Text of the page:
- Mortgage offer- A formal written offer made by a bank or building society to lend an approved amount to purchase a property.
- Mortgage lender– The financial institution that can lend you the money to purchase a property.
- Mortgage valuation- This is a survey that assesses whether the home is worth what you are planning to pay for it.
N is for…
- Negative equity- When the value of the property is less than the amount owed on a mortgage.
O is for…
- Ownership of a property- The legal right to buy, sell or rent a property.
- Offer- A bid made by a buyer to purchase a property.
- Offers over- When offers are invited over the price shown.
P is for…
- Property- Your home, the property you’re wishing to buy or sell or another dwelling.
- Property sales- When a home is sold to a buyer.
- Purchasing a property- The act of buying a home or property.
- Private Treaty- How most house sales are completed in England and Wales.
R is for…
- Repayment Mortgage- A mortgage where the monthly repayments include the capital borrowed and the accrued interest.
- Repossession- When the mortgage payments haven’t been paid and the mortgage lender can sell the property to repay the debt.
- Retention- When the mortgage lender holds back part of the mortgage advance until specific repairs have been completed on the property.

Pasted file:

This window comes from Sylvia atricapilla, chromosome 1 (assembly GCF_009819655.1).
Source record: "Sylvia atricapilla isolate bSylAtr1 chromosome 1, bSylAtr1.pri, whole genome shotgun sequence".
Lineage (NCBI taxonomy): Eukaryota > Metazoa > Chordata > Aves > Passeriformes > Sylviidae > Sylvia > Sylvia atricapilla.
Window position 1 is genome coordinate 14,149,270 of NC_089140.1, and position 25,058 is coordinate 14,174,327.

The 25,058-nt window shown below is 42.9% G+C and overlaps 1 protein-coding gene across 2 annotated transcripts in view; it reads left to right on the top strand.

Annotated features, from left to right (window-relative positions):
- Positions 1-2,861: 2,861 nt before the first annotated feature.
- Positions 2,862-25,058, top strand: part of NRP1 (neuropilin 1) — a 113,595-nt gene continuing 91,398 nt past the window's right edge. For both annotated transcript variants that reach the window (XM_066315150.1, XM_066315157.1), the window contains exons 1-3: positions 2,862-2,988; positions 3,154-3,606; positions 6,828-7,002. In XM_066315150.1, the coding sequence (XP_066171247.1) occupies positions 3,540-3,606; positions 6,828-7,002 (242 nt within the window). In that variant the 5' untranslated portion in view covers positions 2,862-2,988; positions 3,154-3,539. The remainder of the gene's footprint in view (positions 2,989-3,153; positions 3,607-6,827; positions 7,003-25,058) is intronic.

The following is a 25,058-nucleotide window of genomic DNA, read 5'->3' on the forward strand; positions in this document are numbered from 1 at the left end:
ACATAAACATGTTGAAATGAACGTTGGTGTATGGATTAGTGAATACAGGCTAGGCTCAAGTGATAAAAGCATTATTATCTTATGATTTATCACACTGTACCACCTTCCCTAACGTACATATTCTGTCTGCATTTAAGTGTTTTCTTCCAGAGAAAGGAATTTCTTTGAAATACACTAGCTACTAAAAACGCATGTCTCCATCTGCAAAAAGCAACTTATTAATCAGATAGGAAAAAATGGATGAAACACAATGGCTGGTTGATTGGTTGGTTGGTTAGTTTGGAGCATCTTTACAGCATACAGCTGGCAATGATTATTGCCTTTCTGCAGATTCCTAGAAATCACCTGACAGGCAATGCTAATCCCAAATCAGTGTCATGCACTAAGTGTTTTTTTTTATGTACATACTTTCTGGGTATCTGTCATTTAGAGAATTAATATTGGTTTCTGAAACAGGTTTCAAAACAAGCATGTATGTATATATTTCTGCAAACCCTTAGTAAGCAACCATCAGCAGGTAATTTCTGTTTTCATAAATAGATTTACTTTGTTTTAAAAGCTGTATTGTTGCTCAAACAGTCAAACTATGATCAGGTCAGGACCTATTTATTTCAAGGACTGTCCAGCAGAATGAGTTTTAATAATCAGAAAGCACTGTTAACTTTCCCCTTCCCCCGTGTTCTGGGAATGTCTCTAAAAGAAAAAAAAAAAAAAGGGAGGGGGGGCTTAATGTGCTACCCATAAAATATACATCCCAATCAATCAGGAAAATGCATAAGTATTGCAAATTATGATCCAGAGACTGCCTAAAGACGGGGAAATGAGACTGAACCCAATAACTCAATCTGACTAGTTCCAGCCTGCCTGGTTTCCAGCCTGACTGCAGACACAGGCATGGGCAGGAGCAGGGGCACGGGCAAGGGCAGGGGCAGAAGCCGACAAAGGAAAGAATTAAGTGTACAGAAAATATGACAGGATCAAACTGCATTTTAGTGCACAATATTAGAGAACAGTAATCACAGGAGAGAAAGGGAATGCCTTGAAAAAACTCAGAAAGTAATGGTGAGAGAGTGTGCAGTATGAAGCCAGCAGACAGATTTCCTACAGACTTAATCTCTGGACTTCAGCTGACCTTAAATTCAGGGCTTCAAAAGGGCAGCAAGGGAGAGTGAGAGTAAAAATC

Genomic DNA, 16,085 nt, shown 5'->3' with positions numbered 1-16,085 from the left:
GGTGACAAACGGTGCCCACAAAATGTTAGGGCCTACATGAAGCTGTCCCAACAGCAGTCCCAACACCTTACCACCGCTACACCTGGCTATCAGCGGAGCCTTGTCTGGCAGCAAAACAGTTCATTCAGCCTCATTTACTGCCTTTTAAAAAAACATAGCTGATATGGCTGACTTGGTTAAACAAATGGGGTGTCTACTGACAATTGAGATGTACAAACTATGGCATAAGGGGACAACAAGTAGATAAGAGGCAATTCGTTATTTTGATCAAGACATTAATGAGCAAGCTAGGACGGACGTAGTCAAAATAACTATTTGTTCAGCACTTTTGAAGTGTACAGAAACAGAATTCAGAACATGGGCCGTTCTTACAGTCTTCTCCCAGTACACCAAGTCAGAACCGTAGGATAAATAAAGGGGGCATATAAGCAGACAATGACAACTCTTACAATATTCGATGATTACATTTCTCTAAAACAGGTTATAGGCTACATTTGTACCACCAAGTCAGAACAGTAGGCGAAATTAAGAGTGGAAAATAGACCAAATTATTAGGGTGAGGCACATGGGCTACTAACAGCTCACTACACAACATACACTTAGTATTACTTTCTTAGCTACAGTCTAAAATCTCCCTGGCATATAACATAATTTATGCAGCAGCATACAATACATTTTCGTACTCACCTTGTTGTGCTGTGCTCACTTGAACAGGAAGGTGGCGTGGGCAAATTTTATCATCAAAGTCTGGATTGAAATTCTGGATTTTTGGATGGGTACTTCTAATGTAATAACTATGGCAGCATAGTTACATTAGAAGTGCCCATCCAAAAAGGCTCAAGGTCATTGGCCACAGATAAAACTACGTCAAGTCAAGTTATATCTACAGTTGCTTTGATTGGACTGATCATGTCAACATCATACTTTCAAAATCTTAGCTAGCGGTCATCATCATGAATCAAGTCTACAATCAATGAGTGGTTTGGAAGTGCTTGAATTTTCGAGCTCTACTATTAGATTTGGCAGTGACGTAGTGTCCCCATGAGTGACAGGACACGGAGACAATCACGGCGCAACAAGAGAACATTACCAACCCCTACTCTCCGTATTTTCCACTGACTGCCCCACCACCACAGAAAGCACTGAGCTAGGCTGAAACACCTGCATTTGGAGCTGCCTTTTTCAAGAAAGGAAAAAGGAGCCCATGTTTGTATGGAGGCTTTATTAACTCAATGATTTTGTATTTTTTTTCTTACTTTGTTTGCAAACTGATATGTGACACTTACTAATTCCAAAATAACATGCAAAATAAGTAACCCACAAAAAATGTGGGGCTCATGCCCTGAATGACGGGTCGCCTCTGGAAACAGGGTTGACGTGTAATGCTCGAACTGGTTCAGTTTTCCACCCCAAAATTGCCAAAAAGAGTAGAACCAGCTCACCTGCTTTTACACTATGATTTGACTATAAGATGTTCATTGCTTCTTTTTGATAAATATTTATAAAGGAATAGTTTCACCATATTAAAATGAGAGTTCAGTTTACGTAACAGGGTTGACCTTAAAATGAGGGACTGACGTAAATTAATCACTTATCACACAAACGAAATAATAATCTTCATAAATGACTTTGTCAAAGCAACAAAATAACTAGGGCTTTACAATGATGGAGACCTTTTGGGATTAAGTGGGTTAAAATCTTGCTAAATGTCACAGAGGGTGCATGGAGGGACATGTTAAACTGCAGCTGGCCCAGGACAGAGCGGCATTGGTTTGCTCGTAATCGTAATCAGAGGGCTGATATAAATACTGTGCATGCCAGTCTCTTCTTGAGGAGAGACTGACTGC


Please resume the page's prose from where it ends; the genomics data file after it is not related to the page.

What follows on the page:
S is for…
- Sale agreed- The seller has verbally agreed to the offer made.
- Sealed bids- Where potential buyers can submit their offer in a sealed envelope by a particular date. The highest bidder is usually the winner.
- Searches- Checks of local council records for planning applications, motorways, restrictions, and land charges.
- Solicitor- A legal expert who can handle all documentation for the sale and purchase of a property.
- Stamp Duty- A tax paid to the government when purchasing a property.
- Standard variable rate mortgage- A mortgage with interest rates that fluctuate
- Survey- A report on the condition of a property.
T is for…
- TA6 form- This is a form with questions for the seller to answer so the buyer can gain important information about the property.
- Tenure- Whether a property is freehold or leasehold.
- Tenants- People living at a property that is owned by someone else.
- Tender- When a seller invites written offers for a property that must be submitted before a closing date. the seller invites written offers for a property, which have to be received by a set closing date
- Title- A record of the ownership of a property.
- Transfer Deeds- The Land Registry document that transfers legal ownership of a property from seller to buyer.
U is for…
- Under offer- When the seller has accepted an offer, but contracts haven’t yet been exchanged.
V is for…
- Variable interest rate- An interest rate that fluctuates over time in line with general interest rates
- Vendor- Another name given to the seller of a property
- Verbal Offer- An offer given by a potential buyer that isn’t legally binding.